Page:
(This dispatch is part of our coverage of the 2019 Chicago International Film Festival.)
There are two things that scream fall more than the rest of Spooky Season combined. First is the sweet smell of my apartment radiator burning six months of dust off its impossible-to-reach coils. Second is the Chicago International Film Festival, which, in addition to privileging me to catch up with a smorgasbord of festival debuts I missed previously in the year, allows me to test my willpower. It’s not just for seeing multiple movies in a day, though; it’s also for seeing just how well I can live at AMC River East on just espresso.
At least my first movie for the fest wasn’t too trying. A feature debut, Carlo Sironi’s Sole follows 22-year-old Lena (Sandra Dryzmalska), a heavily pregnant Polish woman and her boyfriend, Ermanno (Claudio Segaluscio). They aren’t planning on keeping the baby, though: through a mix of economic instability and ambivalence towards being parents, they plan on giving their daughter to Ermanno’s uncle and aunt (Marco Felli and Barbara Ronchi), both of whom are sterile.
It’s a win-win in theory. One couple gets the family they wanted and the other doesn’t have to spend their days tapping away at a slot machine for cash. But while it sounds like a slog, Sironi and his actors play it straight. They’re quiet, lacking much affect, more than a little jaded. The homes and hospitals would feel barren if it weren’t for their having the bare necessities. All the while, Gergely Pohárnok shoots the film in Academy ratio, wafting in the narrative simplicity just as much as he does the claustrophobia.
And yet, it isn’t constrained. Scenes breathe, and Andrea Maguolo’s editing prevents the composition from becoming too aware of itself. In fact, the 90-minute film only stumbles in its latter third, at which point its pacing begins to loop into itself and Antonio Manca, Giulia Moriggi, and Sironi’s script veers towards more traditional conflict to carry itself to the finish line. It can wear itself out past the hour mark, but as a meditation on how unremarkable human life can be and the peace that allows, Sole works because it doesn’t feel the need to provoke.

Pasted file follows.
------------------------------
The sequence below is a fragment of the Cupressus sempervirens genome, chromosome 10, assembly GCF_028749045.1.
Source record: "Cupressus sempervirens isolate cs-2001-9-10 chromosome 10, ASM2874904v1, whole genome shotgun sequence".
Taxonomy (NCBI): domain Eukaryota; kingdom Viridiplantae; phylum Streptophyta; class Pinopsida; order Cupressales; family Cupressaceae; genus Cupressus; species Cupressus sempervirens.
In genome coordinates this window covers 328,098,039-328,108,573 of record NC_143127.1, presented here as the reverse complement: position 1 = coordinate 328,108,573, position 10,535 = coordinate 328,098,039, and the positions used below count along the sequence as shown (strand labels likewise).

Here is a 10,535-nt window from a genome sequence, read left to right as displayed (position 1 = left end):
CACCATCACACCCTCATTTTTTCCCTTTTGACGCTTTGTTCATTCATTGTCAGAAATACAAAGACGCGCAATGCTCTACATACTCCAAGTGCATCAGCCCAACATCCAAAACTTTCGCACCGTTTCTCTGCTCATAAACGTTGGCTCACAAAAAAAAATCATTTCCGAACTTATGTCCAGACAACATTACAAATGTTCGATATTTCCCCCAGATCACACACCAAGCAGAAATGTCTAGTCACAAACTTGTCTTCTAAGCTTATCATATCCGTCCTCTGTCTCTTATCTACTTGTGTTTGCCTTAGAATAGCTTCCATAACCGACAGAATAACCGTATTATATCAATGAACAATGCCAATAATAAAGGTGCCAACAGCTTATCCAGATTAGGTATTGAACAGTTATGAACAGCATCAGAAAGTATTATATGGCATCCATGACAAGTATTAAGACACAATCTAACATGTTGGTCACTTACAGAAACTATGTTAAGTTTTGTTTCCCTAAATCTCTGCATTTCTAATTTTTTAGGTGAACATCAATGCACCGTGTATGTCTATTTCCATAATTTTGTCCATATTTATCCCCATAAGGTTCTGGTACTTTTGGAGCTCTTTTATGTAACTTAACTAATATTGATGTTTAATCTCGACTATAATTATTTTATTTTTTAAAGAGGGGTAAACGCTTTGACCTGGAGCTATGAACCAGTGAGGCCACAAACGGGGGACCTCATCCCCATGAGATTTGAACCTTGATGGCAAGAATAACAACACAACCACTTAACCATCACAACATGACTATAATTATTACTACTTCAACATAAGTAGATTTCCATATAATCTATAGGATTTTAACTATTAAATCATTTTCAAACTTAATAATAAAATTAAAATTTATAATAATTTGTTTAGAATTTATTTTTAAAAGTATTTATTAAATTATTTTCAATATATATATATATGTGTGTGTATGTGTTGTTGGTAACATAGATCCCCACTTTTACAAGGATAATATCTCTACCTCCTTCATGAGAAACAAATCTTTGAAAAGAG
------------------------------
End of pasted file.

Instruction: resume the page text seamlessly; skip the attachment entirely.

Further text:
Next was another directorial debut in the form of Cunningham, Alla Kovgan’s first feature. She’s worked on a handful of shorts and features in the past, and she continues to edit here, tracking the career of choreographer Merce Cunningham. From the ‘40s his New York City dance company blossomed until tapering off in the ‘70s. He had relationships of varying degrees with dancers, composers, and costumers around the city, and in his words, “What we [had] in common [was] our art and our poverty.”
That’s line pretty much sums up the man’s work ethic, and Kovgan follows suit with intravenous visual patterns. It’s all in 3D, and while that sounds like a gimmick on paper, there’s an attention in both lighting and depth of field that complements the editing. For every diptych and triptych motif is a modern recreation of Cunningham’s work, sunlight vignetting through the windows. Kovgan can get a bit too cutesy in how she uses framing to place these recreations into a proscenium (virtually and literally), but it mostly works.
And that’s because it, for the most part, doesn’t overstay its welcome. Kovgan has a pretty keen hold on her visual arc in order to illustrate the growth of Cunningham’s work; the film gets less stylized as it goes on. It’s a look at the art, not so much the artists. This is varyingly successful in how one-note some of the pacing is at points, though; add in the bubble in which Cunningham treats its subjects, and the androgyny of his company’s work feels a bit less striking in comparison. Still, it left me feeling a bit empty, and that’s mostly on purpose.
That leaves my last movie of the day: Oliver Laxe’s Fire Will Come. Three years after Mimosas, he returns with a beautifully realized slow-burn that stumbles by even bothering to lean a narrative at points. The story is simple: Amador (Amador Arias) is a known arsonist who’s returning home to live with his mother, Benedicta (Benedicta Sánchez).
The film follows their day-to-day life in the Galician mountains, herding cattle as loggers kill off the surrounding forests. If it’s a relaxing day, Amador might head out to the local village for a beer, only to see others quietly ostracize him for his past sins. Just like how the title acts like a type of promise for audience members expecting something louder to happen, its opening scene preemptively shoves its narrative and characters into the foreground. When it’s time for them to matter, they mostly feel like scaffolding at best and dead weight at worst.
Fire Will Come is focused on experiential filmmaking, and it pays off in that respect. David Machado’s sound design, for one, is exquisite, and Laxe is a director who actually knows how to use it. Dead Slow Ahead cinematographer Mauro Herce shoots on 16mm and plays with film development to give sequences their own temperatures. It’s all so seamless that it makes Laxe and Santiago Fillol’s script feel overbearing even though it’s as thin as can be. It’s a shallow movie, yes. But when shallowness can feel so lived-in, that’s impressive.